Smithfield’s Poultry Market dome restoration signals progress for new London Museum
Today (6 December) marks the successful completion of Smithfield’s Poultry Market dome roof restoration, marking a significant milestone in the ongoing transformation of the historic Smithfield Markets site into a state-of-the-art new museum.
A ceremony unfolded today to commemorate the installation of the last copper sheet circle. Chris Johnson (83yrs), who once apprenticed with the original roofing team in the 1960s, carried out this significant task. Notably, Full Metal Jacket, the adept copper roofing subcontractors overseeing the recent meticulous repair works, operate under the overarching management of Equans, the project's main contractor.
In 2016, an international design competition paved the way for the Museum of London's relocation to the iconic former Smithfield Markets. Designed by Stanton Williams and Asif Khan, working together with conservation architects Julian Harrap, the project is recasting the late Victorian General Market and 1960s Poultry Market to provide a world class 21st Century museum experience. The copper roof of the Poultry Market is a key architectural feature of the build and its restoration has been funded by the City of London Corporation.
Designed in the early 1960s by TP Bennet & Son architects, with structural engineering by Ove Arup & Partners, the Poultry Market's dome roof measures 70m by 40m internally and was the largest single-span concrete roof in Europe at the time of its construction. Julian Harrap Architects (JHA), leading the restoration effort on the roof of the Grade II listed site in collaboration with Stanton Williams, Arup and FBM Architects, have successfully addressed the challenges posed by the deteriorating copper roof and concrete structure.
The four-year-long restoration effort involved a comprehensive assessment of damages and the implementation of modern technologies to enhance the roof's thermal performance. Noteworthy improvements include the replacement of the original 0.5mm copper sheets with more durable 0.7mm ones, and the installation of high-performance, double-glazed rooflights to meet rigorous museum requirements.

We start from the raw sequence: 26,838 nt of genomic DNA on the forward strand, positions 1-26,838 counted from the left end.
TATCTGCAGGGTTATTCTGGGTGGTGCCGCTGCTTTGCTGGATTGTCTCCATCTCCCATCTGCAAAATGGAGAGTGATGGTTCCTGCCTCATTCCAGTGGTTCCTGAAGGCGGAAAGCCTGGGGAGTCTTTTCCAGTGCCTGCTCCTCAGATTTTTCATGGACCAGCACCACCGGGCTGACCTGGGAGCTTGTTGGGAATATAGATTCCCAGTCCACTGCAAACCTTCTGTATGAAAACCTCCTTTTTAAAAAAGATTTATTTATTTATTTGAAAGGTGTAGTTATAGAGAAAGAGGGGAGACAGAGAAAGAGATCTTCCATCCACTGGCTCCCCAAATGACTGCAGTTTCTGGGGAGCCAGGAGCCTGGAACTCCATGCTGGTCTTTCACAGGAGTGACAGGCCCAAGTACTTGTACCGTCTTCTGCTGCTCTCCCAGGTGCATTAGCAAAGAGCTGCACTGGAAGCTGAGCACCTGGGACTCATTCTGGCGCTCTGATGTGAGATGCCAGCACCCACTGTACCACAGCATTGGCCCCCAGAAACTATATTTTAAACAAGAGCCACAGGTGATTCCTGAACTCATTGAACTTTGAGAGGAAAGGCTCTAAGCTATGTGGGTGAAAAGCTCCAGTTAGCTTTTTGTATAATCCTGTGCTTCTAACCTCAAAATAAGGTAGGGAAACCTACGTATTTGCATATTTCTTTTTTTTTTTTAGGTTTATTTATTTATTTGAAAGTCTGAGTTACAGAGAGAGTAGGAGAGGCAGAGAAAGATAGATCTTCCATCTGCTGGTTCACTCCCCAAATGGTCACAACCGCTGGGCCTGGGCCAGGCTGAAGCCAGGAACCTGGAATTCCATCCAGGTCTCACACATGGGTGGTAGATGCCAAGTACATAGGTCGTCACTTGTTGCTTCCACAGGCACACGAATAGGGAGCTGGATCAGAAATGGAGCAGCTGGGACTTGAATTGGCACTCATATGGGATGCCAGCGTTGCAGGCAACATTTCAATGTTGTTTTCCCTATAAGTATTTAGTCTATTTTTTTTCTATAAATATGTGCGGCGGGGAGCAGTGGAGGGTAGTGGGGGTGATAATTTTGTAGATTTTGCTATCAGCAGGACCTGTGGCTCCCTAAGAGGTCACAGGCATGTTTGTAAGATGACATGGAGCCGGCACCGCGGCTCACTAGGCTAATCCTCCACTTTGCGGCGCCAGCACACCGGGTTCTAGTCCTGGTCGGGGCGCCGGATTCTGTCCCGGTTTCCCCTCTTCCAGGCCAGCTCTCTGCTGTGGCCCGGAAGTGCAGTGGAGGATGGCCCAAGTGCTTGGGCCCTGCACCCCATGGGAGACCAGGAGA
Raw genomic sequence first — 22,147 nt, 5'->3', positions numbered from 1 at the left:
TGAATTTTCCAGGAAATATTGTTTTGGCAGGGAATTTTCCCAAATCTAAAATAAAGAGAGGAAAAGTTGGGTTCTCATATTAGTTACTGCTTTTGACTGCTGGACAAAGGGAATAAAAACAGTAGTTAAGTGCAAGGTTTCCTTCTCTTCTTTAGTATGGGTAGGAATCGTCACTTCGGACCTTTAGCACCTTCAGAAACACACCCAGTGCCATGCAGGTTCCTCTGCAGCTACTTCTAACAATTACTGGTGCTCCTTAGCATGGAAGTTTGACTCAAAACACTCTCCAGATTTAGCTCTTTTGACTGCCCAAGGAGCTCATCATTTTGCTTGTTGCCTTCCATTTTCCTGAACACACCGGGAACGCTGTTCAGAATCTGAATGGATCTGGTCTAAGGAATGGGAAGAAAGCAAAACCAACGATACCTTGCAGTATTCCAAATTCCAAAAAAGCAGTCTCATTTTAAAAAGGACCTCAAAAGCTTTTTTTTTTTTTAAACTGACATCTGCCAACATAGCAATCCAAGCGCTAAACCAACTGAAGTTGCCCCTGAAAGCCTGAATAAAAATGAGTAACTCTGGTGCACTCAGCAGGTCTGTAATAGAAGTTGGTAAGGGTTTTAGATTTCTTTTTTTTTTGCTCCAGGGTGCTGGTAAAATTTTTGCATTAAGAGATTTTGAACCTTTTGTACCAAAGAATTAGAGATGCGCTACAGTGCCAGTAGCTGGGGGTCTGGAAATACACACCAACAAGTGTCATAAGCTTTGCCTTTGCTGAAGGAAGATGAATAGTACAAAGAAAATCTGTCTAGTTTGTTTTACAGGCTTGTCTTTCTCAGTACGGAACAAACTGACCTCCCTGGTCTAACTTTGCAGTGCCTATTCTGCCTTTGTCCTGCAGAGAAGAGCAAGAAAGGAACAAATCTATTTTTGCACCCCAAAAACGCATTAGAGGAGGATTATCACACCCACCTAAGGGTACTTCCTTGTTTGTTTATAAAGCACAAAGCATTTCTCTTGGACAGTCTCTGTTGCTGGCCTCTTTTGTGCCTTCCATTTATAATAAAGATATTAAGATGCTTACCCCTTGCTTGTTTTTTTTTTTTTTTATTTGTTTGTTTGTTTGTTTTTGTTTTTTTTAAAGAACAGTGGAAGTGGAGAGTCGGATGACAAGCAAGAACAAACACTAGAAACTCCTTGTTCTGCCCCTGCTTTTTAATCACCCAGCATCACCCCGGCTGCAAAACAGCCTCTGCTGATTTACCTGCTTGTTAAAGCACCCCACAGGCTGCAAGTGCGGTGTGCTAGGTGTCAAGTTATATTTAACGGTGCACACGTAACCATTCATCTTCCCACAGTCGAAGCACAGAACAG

The ceremony will also include the re-insertion of an original penny coin, and a newspaper article on the first women in the construction industry, discovered under the old crown when it was removed. Additionally, the team will add a coin from 1963, (the year the first copper roof was originally completed,) a newly minted coin commemorating the coronation of King Charles III in 2023, and a photograph of the project crew, alongside a recent 2023 newspaper.
Policy Chairman at the City of London Corporation, Chris Hayward said:
"Cultural institutions like the Museum of London are not just buildings; they are the heartbeat of our city. This significant restoration project reflects our commitment to preserving the soul of the City of London, ensuring that future generations can connect with the rich history embodied in these walls."
Sharon Ament, Director, Museum of London, said:
“As we draw towards the end of the year, it’s fantastic to mark another key moment in the transformation of these remarkable buildings, and celebrate the amazing skill and craftsmanship involved their restoration. It’s a truly unique project that will pay homage to the heritage and history of these buildings whilst creating a world-class, sustainable and contemporary new museum for London.”
Paul Williams, Principal Director, Stanton Williams, said:
"Insulated to meet the energy requirements of a 21st century museum, the Poultry Market's new hand-laid copper roof is part of our efforts to future-proof this unique London site, so obviously woven into the fabric of the City and so rich in human history. Chris Johnson's journey is a testament to that richness. By returning to the roof of the Poultry Market after 60 years, he reminds us of the remarkable craftsmanship that is invested in trades such as coppersmithing, which remain so vital to projects such as the new London Museum, aimed at preserving our collective memory and built fabric".
Julian Harrap of Julian Harrap Architects said:
" One of our greatest rewards is to work on buildings designed by the great architects and engineers of the past, a category to which the Poultry Market undoubtedly belongs. We were excited to be part of this exceptional project, designing methodologies of intervention and repair which support and the cultural artifacts we were entrusted with while aiding their transition to a new role within the modern City's fabric.”
Smithfield Market, covering almost ten acres in the heart of the City of London, was originally designed by City Architect Sir Horace Jones, and was built in the latter half of the nineteenth century. It was once the country’s most important meat and poultry market. The new London Museum development is one of the largest cultural infrastructure projects in Europe. It will save the historic Smithfield site for generations to come, enabling the museum to welcome more visitors and share more of its 7 million strong collections than ever before. Both the General Market building, which dates back to the Victorian era, and the 1960s Poultry Market building are being carefully restored to ensure that their history and character are celebrated as part of the new museum. The project will preserve over 70% of the existing fabric and, by applying the principles of the circular economy, it will diver 95% of waste to landfill.